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(Like Tom Petty once said on his CD, we’ll wait just a moment while those listening on LP flip to the other side.) I had “Full Moon Fever” for years on tape (which of course had to be flipped over as well). When I converted over to CD, I never laughed so hard when I heard Mr. Petty’s announcement.

Funny how despite how many changes NASCAR has made, there is still an aeropush issue. Maybe they really should make these guys drive real cars off the lot. My parents drove a Taurus for years. Trust me – if a driver can win driving a real Taurus, then that driver is getting my respect!

Carl D.
03/10/2011 09:27 AM
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Fantastic column, Matt. However… for the record, I don’t own a pickup, I own a Mustang. With power windows. And also for the record, Michael Bolton should have been burned at the stake for ruining a perfectly good Otis Redding classic with that constipated-sounding wail of his. But you can bet your signed copy of American Beauty that I’m a long-time stock car racing fan.

Craig
03/10/2011 09:48 AM
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Nice article, but it will never happen. We should just take the upcoming design change for 2013 and be happy. Unfortunately, the cars will never be anything close to street stock again. I personally don’t want them to look too close to production cars because the average sedan that the cars are based on today are sad to say ugly. I think people long for the 60s and 70s when passenger cars looked a lot cooler. When I see an Impala, Camry or Fusion I don’t get any chills. The Charger looks good, but it’s just a rehash of the original Charger. NASCAR should focus more on giving us competitive racing with as much brand identity as possible.

Doug in Washington (State)
03/10/2011 10:23 AM
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What I find odd is the very same cars that have “aero push” issues have absolutely no problem catching and passing on the restrictor plate tracks. You would think that with less horsepower and no throttle response the opposite would be true.

The reason, I think, is because the plate tracks don’t require much handling. The banking is so severe that the cars don’t get squirrley as easily as on the low-banked intermediates. But that doesn’t explain why they can’t draft on the straightaway, where being behind would still be an advantage.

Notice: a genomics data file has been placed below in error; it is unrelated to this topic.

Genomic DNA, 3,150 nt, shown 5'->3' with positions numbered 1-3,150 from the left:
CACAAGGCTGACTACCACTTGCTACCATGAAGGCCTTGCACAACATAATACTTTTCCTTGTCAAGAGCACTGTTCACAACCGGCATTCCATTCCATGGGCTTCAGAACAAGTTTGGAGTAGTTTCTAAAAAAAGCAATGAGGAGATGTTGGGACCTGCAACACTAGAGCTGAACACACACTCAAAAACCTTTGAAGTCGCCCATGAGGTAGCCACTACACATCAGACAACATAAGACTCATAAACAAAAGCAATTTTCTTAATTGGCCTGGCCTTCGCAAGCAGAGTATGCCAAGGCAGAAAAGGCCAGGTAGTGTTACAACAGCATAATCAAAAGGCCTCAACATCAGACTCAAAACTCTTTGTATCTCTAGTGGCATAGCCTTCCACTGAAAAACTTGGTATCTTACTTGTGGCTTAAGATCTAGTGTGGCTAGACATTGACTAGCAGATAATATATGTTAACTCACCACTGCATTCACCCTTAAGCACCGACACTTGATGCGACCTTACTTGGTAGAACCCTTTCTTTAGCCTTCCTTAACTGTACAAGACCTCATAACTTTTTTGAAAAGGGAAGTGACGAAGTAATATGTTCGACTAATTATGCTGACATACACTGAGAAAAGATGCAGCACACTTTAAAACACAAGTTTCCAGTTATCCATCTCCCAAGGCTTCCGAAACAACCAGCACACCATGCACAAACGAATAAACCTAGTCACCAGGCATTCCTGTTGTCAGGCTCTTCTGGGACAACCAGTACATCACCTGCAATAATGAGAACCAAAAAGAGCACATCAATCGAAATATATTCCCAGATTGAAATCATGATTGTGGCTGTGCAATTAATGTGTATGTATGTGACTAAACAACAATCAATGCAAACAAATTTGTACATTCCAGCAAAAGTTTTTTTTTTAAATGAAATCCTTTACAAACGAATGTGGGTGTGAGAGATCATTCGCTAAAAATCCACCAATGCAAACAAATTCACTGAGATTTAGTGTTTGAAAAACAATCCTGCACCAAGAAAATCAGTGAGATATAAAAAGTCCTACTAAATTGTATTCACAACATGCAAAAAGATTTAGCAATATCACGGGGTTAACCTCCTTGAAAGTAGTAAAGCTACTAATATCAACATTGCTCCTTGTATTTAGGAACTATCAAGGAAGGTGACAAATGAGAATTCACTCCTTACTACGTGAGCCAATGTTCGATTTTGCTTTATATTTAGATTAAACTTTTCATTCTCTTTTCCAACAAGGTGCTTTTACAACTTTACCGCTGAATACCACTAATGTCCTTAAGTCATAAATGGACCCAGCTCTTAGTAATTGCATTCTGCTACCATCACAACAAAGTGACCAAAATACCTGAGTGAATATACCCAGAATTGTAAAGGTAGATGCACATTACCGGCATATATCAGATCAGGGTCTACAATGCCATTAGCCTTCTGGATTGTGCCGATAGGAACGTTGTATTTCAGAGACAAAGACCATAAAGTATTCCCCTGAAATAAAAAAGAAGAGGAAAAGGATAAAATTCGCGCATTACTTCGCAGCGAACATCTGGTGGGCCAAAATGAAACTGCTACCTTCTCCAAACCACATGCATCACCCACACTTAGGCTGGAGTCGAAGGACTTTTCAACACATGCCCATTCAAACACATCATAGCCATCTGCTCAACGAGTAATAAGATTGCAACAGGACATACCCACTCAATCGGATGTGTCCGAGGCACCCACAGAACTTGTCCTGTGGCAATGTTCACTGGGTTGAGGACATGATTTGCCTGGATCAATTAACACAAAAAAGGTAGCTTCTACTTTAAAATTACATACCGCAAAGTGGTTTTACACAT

As far as running actual street models, I don’t have a problem with that. I’d love to see that instead of these purpose-built race cars that they call “stock” cars. I don’t have a problem with Toyota racing in NASCAR either, as long as they are building cars here in the US. I mean, c’mon, the model Ford uses as its cup car isn’t even built in the US. It’s built in Sonora, Mexico. The Impala and Charger are built in Ontario, Canada. At least the Camry is built HERE. In Kentucky.

DooDahMan
03/10/2011 10:48 AM
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You have a Jerry signed American Beauty? There’s a whole column right there!

Tyler
03/10/2011 10:59 AM
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Part of the problem is they have too much grip. They used to slide in the corners a lot more. Downforce wasn’t nearly as important when the tires couldn’t hang on anyways. Look at the small spoilers they used to use. I think skinny tires would fix a lot of the problems. It would also mean they had to lift at restrictor plate tracks. They could keep the plates and force them to lift, breaking up packs and keeping speeds down, but what do I know?

Joe D.
03/10/2011 11:02 AM
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Matt, it was the 2000 race in New Hampshire where Burton led every lap – the infamous “restrictor plate at New Hampshire” race mandated after the Petty and Irwin tragedies earlier that summer.

Kevin from PA
03/10/2011 11:37 AM